The Courier News from Blytheville, Arkansas on July 20, 1950 · Page 7
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July 20, 1950

The Courier News from Blytheville, Arkansas · Page 7

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Blytheville, Arkansas
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Thursday, July 20, 1950
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Page 7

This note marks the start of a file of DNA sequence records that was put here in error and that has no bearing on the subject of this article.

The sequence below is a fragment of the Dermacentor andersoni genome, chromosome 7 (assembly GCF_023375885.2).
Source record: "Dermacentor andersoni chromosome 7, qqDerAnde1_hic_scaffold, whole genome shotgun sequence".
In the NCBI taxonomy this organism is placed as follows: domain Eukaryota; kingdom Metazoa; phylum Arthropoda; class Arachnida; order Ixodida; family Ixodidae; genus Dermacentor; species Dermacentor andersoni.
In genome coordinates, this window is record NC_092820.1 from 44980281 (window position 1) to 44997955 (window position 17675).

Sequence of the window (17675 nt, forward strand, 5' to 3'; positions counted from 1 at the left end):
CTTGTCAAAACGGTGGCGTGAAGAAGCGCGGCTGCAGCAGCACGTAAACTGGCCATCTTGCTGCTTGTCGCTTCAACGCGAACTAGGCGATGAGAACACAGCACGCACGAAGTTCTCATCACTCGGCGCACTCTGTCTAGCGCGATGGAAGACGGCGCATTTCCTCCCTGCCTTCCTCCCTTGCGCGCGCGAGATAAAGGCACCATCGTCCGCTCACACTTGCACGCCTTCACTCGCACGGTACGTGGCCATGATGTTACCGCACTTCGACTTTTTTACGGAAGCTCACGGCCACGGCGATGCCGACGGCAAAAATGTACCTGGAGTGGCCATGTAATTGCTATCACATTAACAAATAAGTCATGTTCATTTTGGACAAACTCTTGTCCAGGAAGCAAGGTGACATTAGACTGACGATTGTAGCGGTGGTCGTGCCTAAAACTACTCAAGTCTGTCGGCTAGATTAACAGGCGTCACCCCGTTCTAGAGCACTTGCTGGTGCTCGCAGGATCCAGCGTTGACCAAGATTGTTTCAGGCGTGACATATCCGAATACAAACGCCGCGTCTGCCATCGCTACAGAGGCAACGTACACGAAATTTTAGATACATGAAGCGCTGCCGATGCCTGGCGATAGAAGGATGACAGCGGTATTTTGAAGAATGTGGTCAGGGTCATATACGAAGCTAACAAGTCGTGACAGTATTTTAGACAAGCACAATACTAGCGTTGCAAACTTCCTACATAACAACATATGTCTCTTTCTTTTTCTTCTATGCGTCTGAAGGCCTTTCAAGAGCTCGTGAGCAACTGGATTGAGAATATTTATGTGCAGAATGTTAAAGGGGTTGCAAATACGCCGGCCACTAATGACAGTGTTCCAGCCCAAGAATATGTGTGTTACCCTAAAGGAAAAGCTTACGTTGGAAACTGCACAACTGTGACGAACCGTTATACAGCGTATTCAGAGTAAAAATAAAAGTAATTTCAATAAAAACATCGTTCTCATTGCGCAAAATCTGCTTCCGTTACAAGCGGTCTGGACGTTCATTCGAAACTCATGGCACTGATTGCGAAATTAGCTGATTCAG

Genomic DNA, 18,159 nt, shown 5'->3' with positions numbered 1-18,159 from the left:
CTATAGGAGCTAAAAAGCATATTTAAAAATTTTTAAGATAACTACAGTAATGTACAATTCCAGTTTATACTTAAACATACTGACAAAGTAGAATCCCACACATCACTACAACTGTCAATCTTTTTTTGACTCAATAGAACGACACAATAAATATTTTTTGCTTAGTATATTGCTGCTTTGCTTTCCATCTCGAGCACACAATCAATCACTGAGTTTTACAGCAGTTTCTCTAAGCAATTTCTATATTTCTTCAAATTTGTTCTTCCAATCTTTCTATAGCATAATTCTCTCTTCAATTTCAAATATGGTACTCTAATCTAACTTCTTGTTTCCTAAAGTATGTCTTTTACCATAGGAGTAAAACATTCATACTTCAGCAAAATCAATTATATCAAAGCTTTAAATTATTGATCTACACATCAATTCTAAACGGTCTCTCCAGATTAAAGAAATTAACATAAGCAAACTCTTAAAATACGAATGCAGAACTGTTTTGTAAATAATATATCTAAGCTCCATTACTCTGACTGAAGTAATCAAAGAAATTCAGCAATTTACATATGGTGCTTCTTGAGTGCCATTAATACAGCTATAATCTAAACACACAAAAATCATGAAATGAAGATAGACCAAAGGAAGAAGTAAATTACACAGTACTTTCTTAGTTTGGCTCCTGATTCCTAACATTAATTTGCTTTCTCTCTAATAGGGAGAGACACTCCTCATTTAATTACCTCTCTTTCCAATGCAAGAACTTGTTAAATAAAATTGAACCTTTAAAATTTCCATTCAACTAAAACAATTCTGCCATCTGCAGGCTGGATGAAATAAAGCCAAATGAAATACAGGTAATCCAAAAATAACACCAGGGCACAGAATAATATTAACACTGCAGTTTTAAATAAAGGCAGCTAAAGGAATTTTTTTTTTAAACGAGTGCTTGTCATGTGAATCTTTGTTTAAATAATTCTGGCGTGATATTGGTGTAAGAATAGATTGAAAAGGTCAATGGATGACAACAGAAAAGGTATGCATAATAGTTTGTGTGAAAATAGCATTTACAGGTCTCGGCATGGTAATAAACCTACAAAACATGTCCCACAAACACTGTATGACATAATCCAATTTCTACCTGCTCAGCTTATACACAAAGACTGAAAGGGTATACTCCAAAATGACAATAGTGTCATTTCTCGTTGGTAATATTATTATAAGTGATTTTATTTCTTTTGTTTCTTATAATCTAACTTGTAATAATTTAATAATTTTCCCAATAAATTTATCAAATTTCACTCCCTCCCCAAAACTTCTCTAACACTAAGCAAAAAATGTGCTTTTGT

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, TULT V), W50 BLYTHBVILLE (AKK.) COtTRTER War Could Hurt Arkansas' Balance of Agri-Industry Note: Thi. k itac I»s( X * Kritc of ftorta discussing Arkansu' economic, induclrul and business raini) BT RAKI.KV PCKSHING KOCK, July 20. (AP) — Where would Arkansas stand should another world war break Into the open? What *ould happen to Arkansas' Industry, resources and economic slablUty should the Korean war touch off the powder keg? These questions and many other »re on the lips of thousands of Arkansas business, government and civic leaders. At least three officials predict great possibilities for Arkansas but one of them thinks that another era of booming war industries might endanger the state's future. He Is Charles R. Bowers, director of the Arkansas Resources and Development Commission's Division of Industry. The others are Harold Poxhall, state geologist, and Frank Cantrell, managing director of the Arkansas economic council-stale Chamber of Commerce. More War Hants Bowers predicted that Arkansas probably would have more v;ar plants should another war break out than it had during the inst one. "The natural resources this state 4» would make it a prime locale t^r war plants," said Bowers, adding: "Many of our minerals are needed in war time; we have much undeveloped land and an excellent labor supply." "Other factors which will put Arkansas up front In obtaining war industries are: "I. Geographical location; "2. Abundance of water for use in industry. "3. Excellent transportation facilities. "4. Numerous waterways that can be made navagible. "5. Abundance of natural gas, electricity and petroleum." Planning Could Be Killed Bowers said that another war •would bring in much wealth to the ftate but he said that years "of economic planning could be wiped off the books should expansion of •war industries become too great." H« explained that, much ivori has been accomplished to hold Arkansas' conomy on a balance between agriculture and industry. "The lure of war .fobs might take 'too many folks off the farms and upset that balance." Cantrell believes that Arkansas' peacetime Industries could be gear- si to war production on a short jf,tSce. He said his office has been In contact with the Nations! Security Resources Board to keep "an up-to-the-minute check with what that agency will do in went oS another war." Aid of NSRB r That board is a federal agency appointed by President Truman to set up industrial needs to meet de- mauds of this nation's defense machine. Cantrell ' predicted that these plants which turned out war materials during World War II could be converted quickly to production: The Maumelle Ordnance PJai;i near Little Rock, the Camden, Ark., rocket plant, numerous industries near El Dorado, the Pine Bluff at- senal and the Hope proving ground. He thinks some airbases which were abandoned after World War n could be utilized without much PARIS, July 20. W)—The preg-* nancy hormone can dramatically shrink cancer of the eervcx, one of Ihe greatest cancer killers ol Amcr- can women. T)>is was j-ei»rted today to tlie Fifth International Cancer Research Congress by Dr, Roy Hertz of the National Cancer Institute at Bethesda, Md. The hormone Is progesterone, the female sex hormone needed to maintain pregnancy. It also it, snovm to have a regulating effect on growth, and cancer is a wild or controlled growth. Huge doses of the hormone have shrunk cancer of the cervex—the neck of the uterus or womb—in 17 out of 30 women treated, Dr, Hertz said. The other 13 women experienced other minor benefits. 1«4 194* 1950 CREDIT PICTURE WORRIES WASHINCTON-Fedwal «** nomic experts look with considerable concern on the steadily rising curve ol consumer credit. Many see it as an inflationary prelude to an economic bust. Graph shows how private debt has risen from less than $8,000,000,000 at the end of prewar 1939 to nearly $19,000.000,000 in the first half of 1950. However, the important Jaclor is not the total debt, but how much of income it represents. Actually, the ratio of debt to -income (or 1939 was 36.5 per cent while 1950's is only 29.9 per cent because Joe Doake's income these days is so much higher than it was in 1939. trouble. I Use of Arkansas' natural re.-' sources probably would have the hiE'iiest priority on \var needs, says Foxhall. , Vital War Material The state geologist said these minerals, which ate produced in Arkansas, are vital war materials: Bauxite, from which is produced aluminum. Manganese, used m trie production of steel. Titanium, a mineral used in production of welding rods. Barite, which is used in drilling operations. Cele=tite, a mineral used in the production of fjarfs. Oil and coal. Chemical grade limestone. Foxhall also said there is a possibility thai Arkansas contains s-mie uranium, a mineral needed in the production of atomic bombs. He ulso expressed trie fear that a heavy strain on these minerals might depict Arkansas' supply "and in the care of bauxite, It might! mean the end of some of those minerals." Use of Hormone Hits Cancer Death in a Circus COPENHAGEN (AP)~All arttets in a Mnall Danish circus sudden!, died. That happened during the heat wave recently, and all performances have been cancelled till new artists have been trained! However it IS terribly difficult to replace the artists—30 fleas—as not many people will admit they possess such animals. CoU Wor Foes Talk BERLIN —flpj— Frederick Uje Great's bedroom has become a crossroads. It's about Die only place left (hat Russians, Americans, British, French and Germans meet without arguing. Frederick's three palaces in Potsdam attract thousands of sightseers from the occupation personnel of all four powers every Sunday. They 6*»vk at the ornate style of eighteenth century kings and even the Russians exchange comments with the Westerners. The trip is popular because it means entering the Soviet Zone, rare privilege. But that doesn't mean H 5s a peephole to observe what goes on there. Buses are closed until they reace the palaces on the outskirts of Potsdam, and the ride through, the bombed-out city i-s tot) fast to permit even a glance at shopwindows. Uncle Sam Gets Greek Goat CLIFTON, N. J., July 20 iAP) — Tlie United Stales got Greece's goat j-cslerday. The animal, OIK o( n Ci'ctuu mountain breed known as Asrlnii, arrived In New York yesterday by plane. Believed U> be the only ojie Incaptivlly, it was sent by Greece as a token of appreciation ol Marshall Plan nkl. After lux> weck.s iu fHUiraiiUne lierc it will (jo to ilio National Zoo In Washington. Hong Kong Garrison To Remain at Post HONG KONG, July UO. M'I—rt British Army spokesman today des- crH*<l ns "ludicrous nnrt entirely speculative" rerjoi-ls that, linni; Kong gaiTlxou troops mi«t\l be traiisfeiTi-d to Korea [or action. While ho dirt not discount entirely tlic possibility or such a move, t!ie s)ioke.siimu snicl tlie matter wns cno for lii?h policy decision which would not lie reached In Hong Kong. He added that if a decision were reached to send Hoii" Kong troops to Korea, such ti contmKent would most pt'nbnhly be limited to a "to- kcit fore. " Goodbye Heartburn -Hello TUMS! Quick rclii-f for sour ttouucii. BLYTHEVILLC'S ONLY ALL WHITE THFATPF Thursday & Friday —DOUBLE FKATUKE— 'Border Incident' with Gcorjje Murphy & Ricardo Montbalm SKYLINE SOON SKYLINE THEATRE BlytheYille's Family Drive in Movie Admission 50c, Tax Incl. Al] Kids Free! 1 Vi Mile North of Blytheville on Hiway 61 TODAY & FRIDAY DOUBLE FEATURE PROGRAM PLUS 1'riscilla Lane —IN— Lawrence Tierney 'BODYGUARD 7 ALWAYS A COLOR CARTOON YOUR CLOTHES WITH QUALITY Dry Cleaning HOUR SERVICE LIKE NEW... WHEN WE'RE THROUGH 4 HOURS wilh us and your summer stills, sport shirls, skirts, slacks, and Mouses take on that "like new" look! Our n«w F'ROSF'ERJTY-AUTOMATIC-ODORI-KSS Dry Cleaning Unit gives and guarantees cleaner, briffhlcr, longer-wearing clothing! Dial 4313 now for our courteous efficient service... C & W CLEANERS 300 & Division Dial 4313 The technical name for cortisone ; n-hS'ciroxy-H-dehs'dro-corticos- ei-one. 'The Hunted' with Preslon Foster & HeliU Also <J;irtoun LAST TIME TODAY 'Rocketship X-17' Slat-ring Mo yd [fridges, Osit MHKSCII, .hilin Kmcry, Noah Hurry, Jr. & Hugh O'llricn Thursday & Friday —DOimi.li FKA'l'UKK— 'Bomba, the Jungle Boy r willi Johnny Sheffield &• Chela ruis 'Ihe Crooked Way' IVltll John 1'aync & Rllcn Atso Cartitoji RITZ THEATRE Manila, Ark. Thursday SQUARE DANCE KATY' Mill, Vi-ra Va»ue ami .Mmmle Davli News * Short Air Conditioned By Refrigeration NEW "Your Community Center* MANILA, ARK. , Malincos Sat. & Sun. I I'll. 58 \ Thursday "BORDERLINE" with Free) .Mac.Murray Fridtty 'FIGHTER SQUADRON' BROS. ' N 'O.the eye does not tell everything —not in this instance. True, it tells youRoADMASTiiR. is smart. It tells you it's big. It shows, if you watch cioscly, that this brawny beauty rides level nnd unperturbed even when road- roughness has its \vhcels f airl y dancing. 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It can do a lot toward opening your eyes to the day's highest standard of line-cur feel and fine-car action—not to mention "why pay more?" prices. I low about seeing your dealer right away? '•«. Drive* and with it goes: °"'. roper.f/irougli fontfc,,, "double bubble" loiffighlt • WIDE-ANClf VISIBILITY, doio-up road wow bolh forward anrf beck • JRAfflC-HANDV SIZl, ku <,n,. a ll length for ,„,!,, parting an garaging, ! a, lurnmg ra-lmi • tXTRA-WIDt SlAIS cradled between lha axks • SOFT BUKK KIDC, l,am all-corl srumyrng, Sahly.Ridc ,in». fow-pro.iurc lirt.. jWo-jreod/ing lar^ e .lu ae • V/IDI ARRAY Of MODUS w,h Bed* **" fisher. 1 on KOAOMAitCK. opf/ooo/ af exlta colt or, SUM* and SpfCMI moj dl. i»T%i k'a rugged fionf crid (I) leli Ikt rtvf. noh _ dorm," (4) rtnln portin B on J garaging to.io. ^%" ^ ,- v . — g^"^-.7^^V^^ *- *._ ., . ; Buick Roadmaster LANGSTQN-McWATERS 3UICK CO. Walnut at Broadway Phone 555 WHIM UTTrt AOTOHOtlUJ AM »UUT »UltK Will WHO THE* KS